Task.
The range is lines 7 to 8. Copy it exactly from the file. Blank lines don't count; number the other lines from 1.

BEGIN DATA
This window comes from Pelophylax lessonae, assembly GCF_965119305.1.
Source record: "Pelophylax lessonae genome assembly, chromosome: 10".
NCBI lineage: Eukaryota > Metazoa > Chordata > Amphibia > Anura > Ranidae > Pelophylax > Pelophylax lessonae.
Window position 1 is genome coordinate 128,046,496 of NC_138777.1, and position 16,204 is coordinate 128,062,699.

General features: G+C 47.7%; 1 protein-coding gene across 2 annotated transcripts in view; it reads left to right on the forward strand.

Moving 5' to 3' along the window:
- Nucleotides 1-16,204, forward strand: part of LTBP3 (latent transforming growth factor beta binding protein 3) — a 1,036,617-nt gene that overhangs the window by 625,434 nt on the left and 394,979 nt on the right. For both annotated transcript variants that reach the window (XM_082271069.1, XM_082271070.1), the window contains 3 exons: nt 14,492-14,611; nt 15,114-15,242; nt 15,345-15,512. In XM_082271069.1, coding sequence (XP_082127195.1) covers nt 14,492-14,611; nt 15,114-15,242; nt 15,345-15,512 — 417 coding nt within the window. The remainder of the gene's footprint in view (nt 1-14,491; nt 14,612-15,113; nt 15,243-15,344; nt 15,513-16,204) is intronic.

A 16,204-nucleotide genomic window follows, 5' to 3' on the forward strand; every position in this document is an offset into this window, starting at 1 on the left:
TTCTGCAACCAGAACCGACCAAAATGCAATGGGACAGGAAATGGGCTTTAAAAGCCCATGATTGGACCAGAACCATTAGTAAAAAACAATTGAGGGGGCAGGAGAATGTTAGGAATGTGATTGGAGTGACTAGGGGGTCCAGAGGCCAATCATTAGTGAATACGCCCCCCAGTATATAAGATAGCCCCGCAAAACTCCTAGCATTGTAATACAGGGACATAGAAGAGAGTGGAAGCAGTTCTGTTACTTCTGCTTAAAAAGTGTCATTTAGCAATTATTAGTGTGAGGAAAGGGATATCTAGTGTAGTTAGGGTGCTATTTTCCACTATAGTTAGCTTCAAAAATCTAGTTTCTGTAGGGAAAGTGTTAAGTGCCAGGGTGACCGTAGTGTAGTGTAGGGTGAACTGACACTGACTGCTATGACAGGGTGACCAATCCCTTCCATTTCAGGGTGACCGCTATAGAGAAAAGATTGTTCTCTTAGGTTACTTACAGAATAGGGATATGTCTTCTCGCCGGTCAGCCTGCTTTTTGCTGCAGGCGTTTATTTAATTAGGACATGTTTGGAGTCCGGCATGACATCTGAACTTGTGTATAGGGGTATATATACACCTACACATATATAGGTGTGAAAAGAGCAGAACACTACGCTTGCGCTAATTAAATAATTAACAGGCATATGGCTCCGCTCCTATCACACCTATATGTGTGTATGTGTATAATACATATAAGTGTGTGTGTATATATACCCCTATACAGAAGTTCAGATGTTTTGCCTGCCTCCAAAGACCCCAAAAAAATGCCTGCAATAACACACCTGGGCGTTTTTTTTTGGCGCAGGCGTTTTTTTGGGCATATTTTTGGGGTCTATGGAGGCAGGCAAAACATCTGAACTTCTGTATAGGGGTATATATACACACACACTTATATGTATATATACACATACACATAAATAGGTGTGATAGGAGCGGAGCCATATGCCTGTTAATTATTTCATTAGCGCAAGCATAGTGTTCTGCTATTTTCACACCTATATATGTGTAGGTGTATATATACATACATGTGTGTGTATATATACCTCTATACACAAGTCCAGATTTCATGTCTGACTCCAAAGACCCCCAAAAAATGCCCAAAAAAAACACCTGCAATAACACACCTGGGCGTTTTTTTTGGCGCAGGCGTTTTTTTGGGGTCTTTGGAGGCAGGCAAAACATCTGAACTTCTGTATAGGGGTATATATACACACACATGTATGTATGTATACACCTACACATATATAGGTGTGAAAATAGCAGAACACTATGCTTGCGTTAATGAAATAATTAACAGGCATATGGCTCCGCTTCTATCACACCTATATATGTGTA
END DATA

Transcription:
- Nucleotides 1-16,204, forward strand: part of LTBP3 (latent transforming growth factor beta binding protein 3) — a 1,036,617-nt gene that overhangs the window by 625,434 nt on the left and 394,979 nt on the right. For both annotated transcript variants that reach the window (XM_082271069.1, XM_082271070.1), the window contains 3 exons: nt 14,492-14,611; nt 15,114-15,242; nt 15,345-15,512. In XM_082271069.1, coding sequence (XP_082127195.1) covers nt 14,492-14,611; nt 15,114-15,242; nt 15,345-15,512 — 417 coding nt within the window. The remainder of the gene's footprint in view (nt 1-14,491; nt 14,612-15,113; nt 15,243-15,344; nt 15,513-16,204) is intronic.

A 16,204-nucleotide genomic window follows, 5' to 3' on the forward strand; every position in this document is an offset into this window, starting at 1 on the left: